Picking products from your available inventory in various storage locations throughout the 3PL’s fulfillment center or warehouse once an order has been placed. Typically, 3PLs charge an hourly or per item rate based how many items they have to pick and the amount of labor involved, although some 3PLs – like MCF – bundle picking fees together with other fulfillment fees or charge a flat rate.

Packing

Packing your orders for shipment in boxes or packaging. The cost of packing – which can be charged separately or bundled together with other fulfillment fees – can vary widely based on:

  • The types of materials used in packing such as shrink wrapping, corrugated cardboard boxes, and Tyvek bags.

  • The value-added services provided including kitting, labeling, using branded or eco-friendly packaging, inserting marketing materials, and quality control and assurance.

  • Whether any order consolidation – when different orders, that are all going to the same address, are packed together on one pallet – is required. 3PLs often charge extra for order consolidation, and this can end up being quite an expensive process.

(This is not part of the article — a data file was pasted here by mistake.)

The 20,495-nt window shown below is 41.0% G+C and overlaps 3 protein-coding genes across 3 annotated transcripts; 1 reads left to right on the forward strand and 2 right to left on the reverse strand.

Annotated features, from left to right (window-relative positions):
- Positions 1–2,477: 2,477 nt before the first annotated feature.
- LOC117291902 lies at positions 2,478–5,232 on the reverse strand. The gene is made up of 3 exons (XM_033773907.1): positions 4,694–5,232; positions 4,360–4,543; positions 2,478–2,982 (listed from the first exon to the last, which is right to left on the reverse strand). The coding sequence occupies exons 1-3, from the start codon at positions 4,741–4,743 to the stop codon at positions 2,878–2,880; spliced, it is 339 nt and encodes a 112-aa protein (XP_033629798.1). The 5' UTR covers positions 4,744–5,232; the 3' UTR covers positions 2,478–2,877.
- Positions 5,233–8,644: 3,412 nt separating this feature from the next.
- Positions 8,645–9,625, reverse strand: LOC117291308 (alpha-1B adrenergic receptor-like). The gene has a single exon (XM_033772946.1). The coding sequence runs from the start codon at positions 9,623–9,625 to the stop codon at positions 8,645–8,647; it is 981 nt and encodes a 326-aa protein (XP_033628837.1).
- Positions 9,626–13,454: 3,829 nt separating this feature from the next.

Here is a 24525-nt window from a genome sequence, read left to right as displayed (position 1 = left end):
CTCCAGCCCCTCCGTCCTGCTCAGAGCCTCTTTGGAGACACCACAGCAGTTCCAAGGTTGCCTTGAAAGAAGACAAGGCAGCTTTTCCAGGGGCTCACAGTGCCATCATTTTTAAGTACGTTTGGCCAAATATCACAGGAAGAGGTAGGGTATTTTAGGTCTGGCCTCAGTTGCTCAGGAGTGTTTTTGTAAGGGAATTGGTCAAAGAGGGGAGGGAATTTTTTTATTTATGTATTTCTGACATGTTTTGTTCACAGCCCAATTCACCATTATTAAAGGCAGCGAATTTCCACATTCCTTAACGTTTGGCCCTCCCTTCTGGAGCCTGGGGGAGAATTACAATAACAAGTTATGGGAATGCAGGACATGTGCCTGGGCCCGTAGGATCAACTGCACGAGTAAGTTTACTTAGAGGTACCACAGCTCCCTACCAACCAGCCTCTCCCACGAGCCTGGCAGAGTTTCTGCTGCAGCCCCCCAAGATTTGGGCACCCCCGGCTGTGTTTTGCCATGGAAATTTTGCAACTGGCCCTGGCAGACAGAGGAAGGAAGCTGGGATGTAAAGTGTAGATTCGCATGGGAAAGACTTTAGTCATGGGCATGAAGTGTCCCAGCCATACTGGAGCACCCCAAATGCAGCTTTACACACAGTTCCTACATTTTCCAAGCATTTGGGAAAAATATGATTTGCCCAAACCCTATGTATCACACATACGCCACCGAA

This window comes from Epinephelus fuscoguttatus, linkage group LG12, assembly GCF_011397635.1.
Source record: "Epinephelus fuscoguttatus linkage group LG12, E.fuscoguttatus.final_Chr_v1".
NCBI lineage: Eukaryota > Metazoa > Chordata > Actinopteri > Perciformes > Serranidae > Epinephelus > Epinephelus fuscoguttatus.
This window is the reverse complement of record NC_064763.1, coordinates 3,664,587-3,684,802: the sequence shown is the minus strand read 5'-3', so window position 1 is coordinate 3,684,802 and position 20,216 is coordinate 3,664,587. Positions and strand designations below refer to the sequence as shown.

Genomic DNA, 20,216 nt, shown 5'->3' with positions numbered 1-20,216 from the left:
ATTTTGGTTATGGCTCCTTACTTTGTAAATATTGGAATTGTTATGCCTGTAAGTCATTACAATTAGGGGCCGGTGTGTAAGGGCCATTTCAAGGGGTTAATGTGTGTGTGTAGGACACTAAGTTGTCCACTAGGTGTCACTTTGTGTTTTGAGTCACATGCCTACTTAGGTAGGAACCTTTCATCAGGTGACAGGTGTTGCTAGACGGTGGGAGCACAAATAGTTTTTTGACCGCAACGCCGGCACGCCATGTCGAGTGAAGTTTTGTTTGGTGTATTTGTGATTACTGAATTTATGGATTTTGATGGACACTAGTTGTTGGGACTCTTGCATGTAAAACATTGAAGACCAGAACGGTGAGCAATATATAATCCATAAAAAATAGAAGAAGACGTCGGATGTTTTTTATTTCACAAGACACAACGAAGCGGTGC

warehouse worker in an aisle scanning products

Shipping costs

The next type of 3PL costs that we will discuss is shipping costs, which can vary depending on a number of different factors including:

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Carrier
In most cases, 3PLs rely on one or more carriers to handle their shipping services – although some 3PLs, like MCF, are carriers themselves with their own shipping resources and capabilities. In order for you as a customer to ensure you are getting the best shipping rates, you should carefully compare:
  • The rates offered by the 3PL’s carriers.
  • The rates offered by the 3PL itself (if it is a carrier).
  • The rates you negotiated directly with carriers, which – especially if you are a large enterprise – may be better than the other types of rates listed above.
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Distance
Shipping costs for order fulfillment generally increase as the distance between the 3PL’s fulfillment center and the end customer’s doorstep increases – and many 3PLs using a shipping zone-based system to calculate rates.

As aforementioned, partnering with a 3PL provider like MCF that has a global network of fulfillment centers can dramatically reduce the distance, times, and costs of your shipments by enabling you to proactively place your inventory as close as possible to your customer base.